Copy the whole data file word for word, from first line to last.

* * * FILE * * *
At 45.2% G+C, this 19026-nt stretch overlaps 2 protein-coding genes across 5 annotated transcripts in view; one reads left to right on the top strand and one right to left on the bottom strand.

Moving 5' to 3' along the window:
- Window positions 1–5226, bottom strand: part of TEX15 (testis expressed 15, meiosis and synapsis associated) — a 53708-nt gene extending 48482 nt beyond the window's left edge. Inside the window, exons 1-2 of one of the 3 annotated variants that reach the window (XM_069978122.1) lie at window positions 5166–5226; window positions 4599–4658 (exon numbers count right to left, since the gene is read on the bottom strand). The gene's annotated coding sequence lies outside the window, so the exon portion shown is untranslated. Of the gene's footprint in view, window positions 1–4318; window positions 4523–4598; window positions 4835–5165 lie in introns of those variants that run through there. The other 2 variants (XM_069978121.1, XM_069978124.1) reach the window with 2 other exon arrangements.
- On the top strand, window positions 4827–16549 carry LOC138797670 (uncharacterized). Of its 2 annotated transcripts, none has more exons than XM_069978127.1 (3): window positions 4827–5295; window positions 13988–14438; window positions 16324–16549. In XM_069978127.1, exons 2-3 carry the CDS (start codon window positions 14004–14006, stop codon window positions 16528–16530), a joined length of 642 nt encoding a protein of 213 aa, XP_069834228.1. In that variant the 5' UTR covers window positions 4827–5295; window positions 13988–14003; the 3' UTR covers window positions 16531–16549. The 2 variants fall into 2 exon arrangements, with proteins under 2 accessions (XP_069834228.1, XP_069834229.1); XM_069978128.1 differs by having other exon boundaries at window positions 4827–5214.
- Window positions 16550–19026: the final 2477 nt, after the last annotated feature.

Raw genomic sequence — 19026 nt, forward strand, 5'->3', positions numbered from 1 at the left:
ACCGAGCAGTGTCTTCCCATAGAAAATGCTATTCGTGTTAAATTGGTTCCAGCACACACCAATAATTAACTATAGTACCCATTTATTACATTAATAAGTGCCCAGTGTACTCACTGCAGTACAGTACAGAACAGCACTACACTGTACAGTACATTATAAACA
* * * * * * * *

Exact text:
At 45.2% G+C, this 19026-nt stretch overlaps 2 protein-coding genes across 5 annotated transcripts in view; one reads left to right on the top strand and one right to left on the bottom strand.

Moving 5' to 3' along the window:
- Window positions 1–5226, bottom strand: part of TEX15 (testis expressed 15, meiosis and synapsis associated) — a 53708-nt gene extending 48482 nt beyond the window's left edge. Inside the window, exons 1-2 of one of the 3 annotated variants that reach the window (XM_069978122.1) lie at window positions 5166–5226; window positions 4599–4658 (exon numbers count right to left, since the gene is read on the bottom strand). The gene's annotated coding sequence lies outside the window, so the exon portion shown is untranslated. Of the gene's footprint in view, window positions 1–4318; window positions 4523–4598; window positions 4835–5165 lie in introns of those variants that run through there. The other 2 variants (XM_069978121.1, XM_069978124.1) reach the window with 2 other exon arrangements.
- On the top strand, window positions 4827–16549 carry LOC138797670 (uncharacterized). Of its 2 annotated transcripts, none has more exons than XM_069978127.1 (3): window positions 4827–5295; window positions 13988–14438; window positions 16324–16549. In XM_069978127.1, exons 2-3 carry the CDS (start codon window positions 14004–14006, stop codon window positions 16528–16530), a joined length of 642 nt encoding a protein of 213 aa, XP_069834228.1. In that variant the 5' UTR covers window positions 4827–5295; window positions 13988–14003; the 3' UTR covers window positions 16531–16549. The 2 variants fall into 2 exon arrangements, with proteins under 2 accessions (XP_069834228.1, XP_069834229.1); XM_069978128.1 differs by having other exon boundaries at window positions 4827–5214.
- Window positions 16550–19026: the final 2477 nt, after the last annotated feature.

Raw genomic sequence — 19026 nt, forward strand, 5'->3', positions numbered from 1 at the left:
ACCGAGCAGTGTCTTCCCATAGAAAATGCTATTCGTGTTAAATTGGTTCCAGCACACACCAATAATTAACTATAGTACCCATTTATTACATTAATAAGTGCCCAGTGTACTCACTGCAGTACAGTACAGAACAGCACTACACTGTACAGTACATTATAAACA